Security teams from Google and Red Hat have warned of a serious vulnerability in the glibc library used by many GNU/Linux distributions, which can be used to attack servers through DNS resolution.
Google's Online Security Blog announced
the flaw last last night, having run into issues crashing an SSH client which were traced back to a flaw in glibc. Rather than simply causing instability, however, the team soon discovered a buffer overflow issue which could be exploited to run arbitrary code on a system through a malicious DNS query - though mitigated by protections elsewhere within the operating system, such as address space layout randomisation (ASLR).
Google's security team wasn't alone in its investigation, however: two researchers at Linux vendor Red Hat had also found the flaw and begun their own investigation. Teaming up, the researchers were able to develop and test a patch for the issue which has now begun being distributed to clients. The ubiquity of Linux in embedded appliances, from network routers through to 'smart' lightbulbs, could make entirely eradicating the flaw difficult, however: vendors frequently treat the firmware of such devices as inviolate, rarely keeping package versions up-to-date.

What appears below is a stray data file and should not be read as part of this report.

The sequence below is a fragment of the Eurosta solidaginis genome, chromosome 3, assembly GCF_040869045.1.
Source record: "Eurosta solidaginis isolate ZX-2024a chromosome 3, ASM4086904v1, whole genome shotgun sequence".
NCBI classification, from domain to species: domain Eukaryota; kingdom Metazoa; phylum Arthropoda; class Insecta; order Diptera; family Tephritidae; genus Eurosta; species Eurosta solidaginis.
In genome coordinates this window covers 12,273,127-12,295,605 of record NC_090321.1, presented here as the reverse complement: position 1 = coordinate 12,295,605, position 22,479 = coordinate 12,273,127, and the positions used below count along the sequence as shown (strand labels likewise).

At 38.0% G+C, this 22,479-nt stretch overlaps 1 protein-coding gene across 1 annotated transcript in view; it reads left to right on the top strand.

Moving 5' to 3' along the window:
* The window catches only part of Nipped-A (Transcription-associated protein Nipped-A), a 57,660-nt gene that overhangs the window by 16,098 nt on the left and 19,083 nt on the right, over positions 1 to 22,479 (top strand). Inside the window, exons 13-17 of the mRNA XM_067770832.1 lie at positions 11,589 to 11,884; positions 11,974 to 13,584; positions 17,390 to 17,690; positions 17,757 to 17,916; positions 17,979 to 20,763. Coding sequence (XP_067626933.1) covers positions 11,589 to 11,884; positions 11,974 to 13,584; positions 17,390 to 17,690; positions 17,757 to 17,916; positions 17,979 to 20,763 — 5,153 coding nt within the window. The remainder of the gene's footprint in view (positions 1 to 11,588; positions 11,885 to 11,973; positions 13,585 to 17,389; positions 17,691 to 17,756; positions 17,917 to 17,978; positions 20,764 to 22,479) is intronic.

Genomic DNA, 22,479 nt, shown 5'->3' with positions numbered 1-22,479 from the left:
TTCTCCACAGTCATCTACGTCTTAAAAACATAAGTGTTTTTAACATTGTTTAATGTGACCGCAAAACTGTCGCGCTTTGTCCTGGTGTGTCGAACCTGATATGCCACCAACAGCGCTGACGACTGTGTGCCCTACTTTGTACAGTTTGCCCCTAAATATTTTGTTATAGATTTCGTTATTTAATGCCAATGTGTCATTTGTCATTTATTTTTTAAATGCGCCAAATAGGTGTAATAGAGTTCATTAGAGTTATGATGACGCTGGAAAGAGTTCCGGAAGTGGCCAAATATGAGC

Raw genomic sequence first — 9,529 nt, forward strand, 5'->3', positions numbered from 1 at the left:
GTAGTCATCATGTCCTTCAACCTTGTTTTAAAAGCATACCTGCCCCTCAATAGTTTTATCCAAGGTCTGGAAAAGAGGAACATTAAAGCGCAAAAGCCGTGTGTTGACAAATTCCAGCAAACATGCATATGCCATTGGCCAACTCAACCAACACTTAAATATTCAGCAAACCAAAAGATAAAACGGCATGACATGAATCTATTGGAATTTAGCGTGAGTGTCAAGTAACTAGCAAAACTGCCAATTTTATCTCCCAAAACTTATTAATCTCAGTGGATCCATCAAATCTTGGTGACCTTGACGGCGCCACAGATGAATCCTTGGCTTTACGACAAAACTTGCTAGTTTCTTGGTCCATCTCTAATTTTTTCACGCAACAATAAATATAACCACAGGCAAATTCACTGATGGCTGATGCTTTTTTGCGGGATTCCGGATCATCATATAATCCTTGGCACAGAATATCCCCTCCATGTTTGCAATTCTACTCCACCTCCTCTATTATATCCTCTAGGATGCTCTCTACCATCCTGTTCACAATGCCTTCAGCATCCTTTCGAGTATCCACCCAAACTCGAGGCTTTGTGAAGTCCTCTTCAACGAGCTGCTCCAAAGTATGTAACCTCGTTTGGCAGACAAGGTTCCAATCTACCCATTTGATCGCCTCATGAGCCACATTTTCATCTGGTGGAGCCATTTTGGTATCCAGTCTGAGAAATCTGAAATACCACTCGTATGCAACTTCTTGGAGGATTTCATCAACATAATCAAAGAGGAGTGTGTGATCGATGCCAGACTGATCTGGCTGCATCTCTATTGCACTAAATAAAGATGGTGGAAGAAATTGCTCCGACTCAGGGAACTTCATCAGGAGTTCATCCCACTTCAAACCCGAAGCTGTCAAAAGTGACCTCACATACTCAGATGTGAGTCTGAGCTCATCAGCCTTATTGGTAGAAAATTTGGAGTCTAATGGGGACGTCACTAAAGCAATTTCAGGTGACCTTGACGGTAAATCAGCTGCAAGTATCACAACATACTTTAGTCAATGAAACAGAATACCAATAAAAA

Interestingly, this isn't the first time the bug had been spotted. The project's bug tracker has an entry dating back to July 2015
for the same issue, but it was given a low importance as it was not believed to be security related - a mistake which the new patch has now rectified.
In short, if you use Linux with the GNU packages: update glibc at your earliest convenience.